Privately pressed to LP in 1978 under the name J. Jasmine and made especially for the Ann Arbor Film Festival, with artistic collaboration from the festival’s founder and Once Group artist, George Manupelli, My New Music is the debut album by Jacqueline Humbert and David Rosenboom. Featuring a cast of Mills College personalities like David Behrman and Sam Ashley on backup vocal duties, this song cycle is at every turn boundary-pushing and gender-busting, yet still hilarious, sweet, and genuine, all delivered in a post-genre, art-song, cabaret musical style that happens to boast some serious avant-garde chops, courtesy of Rosenboom. If it weren’t so spot on, you’d swear it was a guilty pleasure. As J. Jasmine writes, My New Music is a collection of personal stories and private desires, exposed, articulated, performed and dedicated to the hope that one person's fantasies can contribute to another person's freedom. Get lost in J. Jasmine’s world for a little long while, and be free.
Cut at Dubplates & Mastering
Bonus Track, "Oasis in the Air"
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"Followers of David Rosenboom's work have learnt to expect the unexpected. In February 1977 he recorded On Being Invisible, a mindstretching encounter between brain signals, touch sensors, hybrid-computerwave analysis and sound synthesis. The following year, on Collaboration In Performance, he teamed up with electronic music pioneer Donald Buchla to explore algorithmic methods for real-time composition. In between, in cahoots with singer Jacqueline Humbert, Rosenboom crafted the song cycle J Jasmine: My New Music. In 1978 it was presented at the Ann Arbor Film Festival and then issued on privately pressed vinyl.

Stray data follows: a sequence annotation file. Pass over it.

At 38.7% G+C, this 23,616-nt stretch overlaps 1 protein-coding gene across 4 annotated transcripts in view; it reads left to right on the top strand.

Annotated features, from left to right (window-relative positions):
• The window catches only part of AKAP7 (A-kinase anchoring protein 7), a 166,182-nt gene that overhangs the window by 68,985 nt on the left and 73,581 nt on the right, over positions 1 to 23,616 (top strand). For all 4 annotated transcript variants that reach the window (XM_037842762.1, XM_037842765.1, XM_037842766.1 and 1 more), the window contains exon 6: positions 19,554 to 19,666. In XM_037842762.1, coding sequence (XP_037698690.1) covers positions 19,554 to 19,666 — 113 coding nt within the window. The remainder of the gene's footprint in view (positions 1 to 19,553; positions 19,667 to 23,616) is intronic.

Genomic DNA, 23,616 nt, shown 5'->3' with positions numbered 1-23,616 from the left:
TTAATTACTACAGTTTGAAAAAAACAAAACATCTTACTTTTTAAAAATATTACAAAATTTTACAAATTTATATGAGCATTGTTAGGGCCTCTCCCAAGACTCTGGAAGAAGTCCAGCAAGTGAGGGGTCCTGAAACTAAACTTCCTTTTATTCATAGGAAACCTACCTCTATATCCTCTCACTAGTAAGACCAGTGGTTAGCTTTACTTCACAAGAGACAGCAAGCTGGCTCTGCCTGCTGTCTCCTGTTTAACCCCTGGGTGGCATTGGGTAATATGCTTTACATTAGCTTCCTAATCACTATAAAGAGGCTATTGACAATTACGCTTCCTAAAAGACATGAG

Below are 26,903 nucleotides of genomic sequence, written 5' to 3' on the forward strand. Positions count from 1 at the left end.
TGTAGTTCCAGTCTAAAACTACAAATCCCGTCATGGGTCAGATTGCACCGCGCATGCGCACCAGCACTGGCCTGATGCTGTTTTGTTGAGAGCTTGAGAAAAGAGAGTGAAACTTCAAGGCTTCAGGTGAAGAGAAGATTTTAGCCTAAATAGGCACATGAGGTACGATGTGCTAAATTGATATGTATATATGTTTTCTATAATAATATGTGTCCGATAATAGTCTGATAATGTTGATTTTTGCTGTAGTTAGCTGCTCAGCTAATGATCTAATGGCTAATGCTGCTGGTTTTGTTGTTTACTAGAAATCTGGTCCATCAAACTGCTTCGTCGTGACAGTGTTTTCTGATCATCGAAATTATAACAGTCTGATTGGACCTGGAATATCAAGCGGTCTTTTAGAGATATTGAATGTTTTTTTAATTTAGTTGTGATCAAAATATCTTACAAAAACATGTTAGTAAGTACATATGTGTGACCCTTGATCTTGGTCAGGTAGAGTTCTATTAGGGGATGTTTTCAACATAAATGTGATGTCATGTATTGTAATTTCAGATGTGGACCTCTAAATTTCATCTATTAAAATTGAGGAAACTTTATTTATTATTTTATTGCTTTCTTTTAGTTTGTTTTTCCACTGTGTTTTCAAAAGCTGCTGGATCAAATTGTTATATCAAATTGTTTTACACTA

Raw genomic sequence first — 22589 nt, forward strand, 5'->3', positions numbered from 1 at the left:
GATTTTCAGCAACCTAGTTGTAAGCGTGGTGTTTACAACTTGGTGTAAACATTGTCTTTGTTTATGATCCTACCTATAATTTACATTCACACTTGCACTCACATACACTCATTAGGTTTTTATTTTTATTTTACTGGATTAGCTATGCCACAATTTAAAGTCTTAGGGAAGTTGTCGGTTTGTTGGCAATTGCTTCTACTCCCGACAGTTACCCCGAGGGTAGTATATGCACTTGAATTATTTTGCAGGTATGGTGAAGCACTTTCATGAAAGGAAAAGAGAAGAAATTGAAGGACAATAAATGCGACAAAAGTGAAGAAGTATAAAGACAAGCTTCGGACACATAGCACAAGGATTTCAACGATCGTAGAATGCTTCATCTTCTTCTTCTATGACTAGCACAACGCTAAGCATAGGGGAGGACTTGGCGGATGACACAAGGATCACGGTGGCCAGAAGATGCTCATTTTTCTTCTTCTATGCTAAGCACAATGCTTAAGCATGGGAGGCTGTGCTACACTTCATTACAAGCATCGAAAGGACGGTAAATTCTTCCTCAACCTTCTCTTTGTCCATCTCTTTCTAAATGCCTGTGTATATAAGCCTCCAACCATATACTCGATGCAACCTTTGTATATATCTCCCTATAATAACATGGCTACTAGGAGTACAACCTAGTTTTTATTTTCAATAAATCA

Soon afterwards graphic artist and set designer Humbert took on a key vocal role in Robert Ashley’s operas. Her leanings in the guise of J Jasmine were more towards the melodic melodrama and tenacious hooks of barroom ballads and Off-Broadway show tunes. Part parody, part unapologetic indulgence, her performance is funny and smart. Her lyrics give a series of sly twists to the regular fare of erotic desire, tangled relationships and troubled lives. And while Humbert morphs into a Linda Ronstadt for the avant garde, Rosenboom - playing viola, trumpet and electronic keyboard as well as piano - serves up robust accompaniment peppered with devices that test the elasticity of the song forms." - Julian Cowley, Wire Magazine (May 2018)